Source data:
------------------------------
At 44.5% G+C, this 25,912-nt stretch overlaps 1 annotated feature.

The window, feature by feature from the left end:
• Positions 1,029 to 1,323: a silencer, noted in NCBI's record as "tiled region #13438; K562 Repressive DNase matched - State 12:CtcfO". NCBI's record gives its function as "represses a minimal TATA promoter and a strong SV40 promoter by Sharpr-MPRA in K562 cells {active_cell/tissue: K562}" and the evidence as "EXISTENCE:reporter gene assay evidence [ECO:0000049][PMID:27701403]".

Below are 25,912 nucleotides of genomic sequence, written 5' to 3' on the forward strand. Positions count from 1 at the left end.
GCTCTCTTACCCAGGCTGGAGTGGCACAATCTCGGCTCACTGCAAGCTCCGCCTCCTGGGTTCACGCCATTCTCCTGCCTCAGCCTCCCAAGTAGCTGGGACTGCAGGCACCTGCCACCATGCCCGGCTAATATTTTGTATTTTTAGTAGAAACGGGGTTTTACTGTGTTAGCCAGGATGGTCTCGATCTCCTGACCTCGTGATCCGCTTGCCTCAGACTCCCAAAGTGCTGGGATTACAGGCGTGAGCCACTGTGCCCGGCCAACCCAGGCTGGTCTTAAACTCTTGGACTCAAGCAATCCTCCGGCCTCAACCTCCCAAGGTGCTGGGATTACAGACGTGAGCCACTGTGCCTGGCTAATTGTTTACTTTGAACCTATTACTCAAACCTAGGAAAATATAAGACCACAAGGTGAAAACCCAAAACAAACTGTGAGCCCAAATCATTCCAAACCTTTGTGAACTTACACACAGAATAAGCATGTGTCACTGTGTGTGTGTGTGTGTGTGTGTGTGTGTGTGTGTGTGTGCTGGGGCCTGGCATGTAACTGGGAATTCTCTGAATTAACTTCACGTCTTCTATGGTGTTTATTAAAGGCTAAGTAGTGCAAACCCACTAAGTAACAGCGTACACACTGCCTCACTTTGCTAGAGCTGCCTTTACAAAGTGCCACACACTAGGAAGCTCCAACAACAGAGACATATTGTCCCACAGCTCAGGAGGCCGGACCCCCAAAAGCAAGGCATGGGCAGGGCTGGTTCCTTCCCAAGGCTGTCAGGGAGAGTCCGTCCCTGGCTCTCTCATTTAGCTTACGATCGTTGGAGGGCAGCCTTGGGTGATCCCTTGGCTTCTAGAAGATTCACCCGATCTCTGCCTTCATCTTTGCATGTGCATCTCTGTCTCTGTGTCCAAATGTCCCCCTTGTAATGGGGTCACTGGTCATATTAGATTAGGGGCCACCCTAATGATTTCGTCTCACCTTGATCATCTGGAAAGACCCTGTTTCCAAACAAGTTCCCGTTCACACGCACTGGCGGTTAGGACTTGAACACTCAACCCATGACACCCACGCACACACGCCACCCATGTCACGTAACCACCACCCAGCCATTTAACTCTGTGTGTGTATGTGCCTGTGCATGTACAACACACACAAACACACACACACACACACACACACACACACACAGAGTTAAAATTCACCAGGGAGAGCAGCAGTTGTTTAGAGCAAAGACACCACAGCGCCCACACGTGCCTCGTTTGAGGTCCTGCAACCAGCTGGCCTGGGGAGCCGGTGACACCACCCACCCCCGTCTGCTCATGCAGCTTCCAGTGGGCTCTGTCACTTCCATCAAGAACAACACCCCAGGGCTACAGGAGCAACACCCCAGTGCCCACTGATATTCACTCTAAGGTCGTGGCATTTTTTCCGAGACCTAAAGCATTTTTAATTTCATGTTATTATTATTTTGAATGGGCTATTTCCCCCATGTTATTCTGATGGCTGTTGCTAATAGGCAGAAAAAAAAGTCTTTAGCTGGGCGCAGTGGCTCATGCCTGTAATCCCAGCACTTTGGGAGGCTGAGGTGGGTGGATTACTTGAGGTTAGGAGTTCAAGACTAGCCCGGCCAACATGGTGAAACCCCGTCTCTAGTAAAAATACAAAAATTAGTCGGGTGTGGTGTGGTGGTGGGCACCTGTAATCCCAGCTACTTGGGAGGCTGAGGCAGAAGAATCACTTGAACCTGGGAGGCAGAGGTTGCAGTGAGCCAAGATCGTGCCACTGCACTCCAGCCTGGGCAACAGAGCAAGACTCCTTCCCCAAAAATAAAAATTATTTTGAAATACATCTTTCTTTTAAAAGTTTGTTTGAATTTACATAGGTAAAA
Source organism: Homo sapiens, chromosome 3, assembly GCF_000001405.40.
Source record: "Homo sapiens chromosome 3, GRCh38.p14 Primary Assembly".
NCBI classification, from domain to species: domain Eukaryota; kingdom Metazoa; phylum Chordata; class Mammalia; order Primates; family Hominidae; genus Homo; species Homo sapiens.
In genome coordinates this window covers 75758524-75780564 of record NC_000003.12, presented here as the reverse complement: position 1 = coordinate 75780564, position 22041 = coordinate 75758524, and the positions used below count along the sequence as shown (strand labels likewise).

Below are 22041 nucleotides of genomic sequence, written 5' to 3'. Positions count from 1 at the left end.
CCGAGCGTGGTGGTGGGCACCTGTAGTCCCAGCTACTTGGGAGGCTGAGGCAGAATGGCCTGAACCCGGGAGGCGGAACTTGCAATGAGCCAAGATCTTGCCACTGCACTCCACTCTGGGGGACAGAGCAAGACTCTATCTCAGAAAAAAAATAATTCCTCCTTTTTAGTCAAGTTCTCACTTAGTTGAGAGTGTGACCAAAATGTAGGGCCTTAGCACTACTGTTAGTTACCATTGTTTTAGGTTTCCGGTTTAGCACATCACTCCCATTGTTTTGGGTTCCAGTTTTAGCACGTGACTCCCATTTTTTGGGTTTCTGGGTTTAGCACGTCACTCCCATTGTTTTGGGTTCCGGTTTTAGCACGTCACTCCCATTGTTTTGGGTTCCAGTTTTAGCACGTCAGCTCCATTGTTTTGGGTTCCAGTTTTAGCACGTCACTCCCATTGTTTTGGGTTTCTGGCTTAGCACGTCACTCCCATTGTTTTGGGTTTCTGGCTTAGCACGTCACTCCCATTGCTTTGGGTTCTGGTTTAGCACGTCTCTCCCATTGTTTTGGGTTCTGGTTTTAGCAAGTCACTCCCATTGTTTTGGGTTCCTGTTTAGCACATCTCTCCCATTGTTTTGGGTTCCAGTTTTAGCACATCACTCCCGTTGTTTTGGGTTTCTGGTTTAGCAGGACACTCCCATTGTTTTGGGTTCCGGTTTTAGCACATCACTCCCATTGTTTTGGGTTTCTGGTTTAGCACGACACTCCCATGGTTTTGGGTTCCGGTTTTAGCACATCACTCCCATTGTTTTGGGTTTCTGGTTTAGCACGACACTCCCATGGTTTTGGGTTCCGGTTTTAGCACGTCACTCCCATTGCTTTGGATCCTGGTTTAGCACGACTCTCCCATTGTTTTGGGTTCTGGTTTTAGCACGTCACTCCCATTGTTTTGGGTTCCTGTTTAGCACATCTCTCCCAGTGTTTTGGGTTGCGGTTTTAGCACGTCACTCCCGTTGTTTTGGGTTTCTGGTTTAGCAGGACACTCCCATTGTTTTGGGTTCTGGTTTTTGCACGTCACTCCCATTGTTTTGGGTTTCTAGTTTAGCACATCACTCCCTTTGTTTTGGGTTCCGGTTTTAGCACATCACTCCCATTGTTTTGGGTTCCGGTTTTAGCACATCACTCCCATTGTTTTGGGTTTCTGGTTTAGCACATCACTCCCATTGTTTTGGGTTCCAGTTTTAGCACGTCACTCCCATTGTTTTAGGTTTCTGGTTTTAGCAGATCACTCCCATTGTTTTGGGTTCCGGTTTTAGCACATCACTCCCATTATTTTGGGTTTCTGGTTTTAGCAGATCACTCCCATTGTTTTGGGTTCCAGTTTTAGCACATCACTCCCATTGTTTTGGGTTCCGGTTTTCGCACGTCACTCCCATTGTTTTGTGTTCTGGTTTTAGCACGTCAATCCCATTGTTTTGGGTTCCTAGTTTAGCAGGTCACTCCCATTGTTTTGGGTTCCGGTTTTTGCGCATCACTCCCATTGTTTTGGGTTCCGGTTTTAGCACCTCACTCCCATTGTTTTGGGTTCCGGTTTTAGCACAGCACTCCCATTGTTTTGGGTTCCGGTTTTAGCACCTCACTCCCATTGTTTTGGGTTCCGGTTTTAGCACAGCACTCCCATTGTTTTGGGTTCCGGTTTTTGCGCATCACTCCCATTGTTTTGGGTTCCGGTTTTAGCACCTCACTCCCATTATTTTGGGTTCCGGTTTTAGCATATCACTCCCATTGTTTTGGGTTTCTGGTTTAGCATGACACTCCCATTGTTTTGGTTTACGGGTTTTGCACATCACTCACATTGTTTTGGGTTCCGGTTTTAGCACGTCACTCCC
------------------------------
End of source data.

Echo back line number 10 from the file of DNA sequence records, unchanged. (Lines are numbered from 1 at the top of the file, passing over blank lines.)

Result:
Below are 22041 nucleotides of genomic sequence, written 5' to 3'. Positions count from 1 at the left end.